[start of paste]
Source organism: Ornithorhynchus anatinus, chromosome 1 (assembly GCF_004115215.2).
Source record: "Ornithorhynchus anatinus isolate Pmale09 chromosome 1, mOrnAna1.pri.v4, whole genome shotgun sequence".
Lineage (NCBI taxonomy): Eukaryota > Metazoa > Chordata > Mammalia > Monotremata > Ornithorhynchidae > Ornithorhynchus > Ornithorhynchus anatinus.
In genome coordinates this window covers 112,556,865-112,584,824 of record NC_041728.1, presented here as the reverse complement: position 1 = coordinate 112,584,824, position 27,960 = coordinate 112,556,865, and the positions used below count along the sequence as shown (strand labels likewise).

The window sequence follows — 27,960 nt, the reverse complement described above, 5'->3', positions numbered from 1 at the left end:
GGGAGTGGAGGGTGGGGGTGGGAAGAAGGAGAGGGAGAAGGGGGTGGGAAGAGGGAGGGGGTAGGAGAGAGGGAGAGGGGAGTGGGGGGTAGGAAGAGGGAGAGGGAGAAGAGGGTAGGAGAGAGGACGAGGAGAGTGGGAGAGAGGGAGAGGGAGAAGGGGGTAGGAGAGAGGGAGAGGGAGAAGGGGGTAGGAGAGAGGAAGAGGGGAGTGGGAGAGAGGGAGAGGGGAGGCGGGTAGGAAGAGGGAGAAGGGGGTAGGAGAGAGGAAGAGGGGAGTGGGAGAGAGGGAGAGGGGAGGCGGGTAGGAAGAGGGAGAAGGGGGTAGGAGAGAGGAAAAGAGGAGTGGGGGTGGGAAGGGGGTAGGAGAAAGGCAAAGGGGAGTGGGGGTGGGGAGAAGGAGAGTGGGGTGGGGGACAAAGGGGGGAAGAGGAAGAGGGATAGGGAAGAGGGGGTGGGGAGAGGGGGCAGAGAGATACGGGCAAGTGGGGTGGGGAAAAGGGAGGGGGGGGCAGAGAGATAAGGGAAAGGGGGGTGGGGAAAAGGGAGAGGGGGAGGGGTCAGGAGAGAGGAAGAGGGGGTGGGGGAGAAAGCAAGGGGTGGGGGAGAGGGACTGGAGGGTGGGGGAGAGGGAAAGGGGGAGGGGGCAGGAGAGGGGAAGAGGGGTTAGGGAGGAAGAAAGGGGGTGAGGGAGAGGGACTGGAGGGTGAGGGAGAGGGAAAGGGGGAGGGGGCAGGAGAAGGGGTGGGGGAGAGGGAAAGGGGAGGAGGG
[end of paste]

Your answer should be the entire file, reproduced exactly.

Source organism: Ornithorhynchus anatinus, chromosome 1 (assembly GCF_004115215.2).
Source record: "Ornithorhynchus anatinus isolate Pmale09 chromosome 1, mOrnAna1.pri.v4, whole genome shotgun sequence".
Lineage (NCBI taxonomy): Eukaryota > Metazoa > Chordata > Mammalia > Monotremata > Ornithorhynchidae > Ornithorhynchus > Ornithorhynchus anatinus.
In genome coordinates this window covers 112,556,865-112,584,824 of record NC_041728.1, presented here as the reverse complement: position 1 = coordinate 112,584,824, position 27,960 = coordinate 112,556,865, and the positions used below count along the sequence as shown (strand labels likewise).

The window sequence follows — 27,960 nt, the reverse complement described above, 5'->3', positions numbered from 1 at the left end:
GGGAGTGGAGGGTGGGGGTGGGAAGAAGGAGAGGGAGAAGGGGGTGGGAAGAGGGAGGGGGTAGGAGAGAGGGAGAGGGGAGTGGGGGGTAGGAAGAGGGAGAGGGAGAAGAGGGTAGGAGAGAGGACGAGGAGAGTGGGAGAGAGGGAGAGGGAGAAGGGGGTAGGAGAGAGGGAGAGGGAGAAGGGGGTAGGAGAGAGGAAGAGGGGAGTGGGAGAGAGGGAGAGGGGAGGCGGGTAGGAAGAGGGAGAAGGGGGTAGGAGAGAGGAAGAGGGGAGTGGGAGAGAGGGAGAGGGGAGGCGGGTAGGAAGAGGGAGAAGGGGGTAGGAGAGAGGAAAAGAGGAGTGGGGGTGGGAAGGGGGTAGGAGAAAGGCAAAGGGGAGTGGGGGTGGGGAGAAGGAGAGTGGGGTGGGGGACAAAGGGGGGAAGAGGAAGAGGGATAGGGAAGAGGGGGTGGGGAGAGGGGGCAGAGAGATACGGGCAAGTGGGGTGGGGAAAAGGGAGGGGGGGGCAGAGAGATAAGGGAAAGGGGGGTGGGGAAAAGGGAGAGGGGGAGGGGTCAGGAGAGAGGAAGAGGGGGTGGGGGAGAAAGCAAGGGGTGGGGGAGAGGGACTGGAGGGTGGGGGAGAGGGAAAGGGGGAGGGGGCAGGAGAGGGGAAGAGGGGTTAGGGAGGAAGAAAGGGGGTGAGGGAGAGGGACTGGAGGGTGAGGGAGAGGGAAAGGGGGAGGGGGCAGGAGAAGGGGTGGGGGAGAGGGAAAGGGGAGGAGGG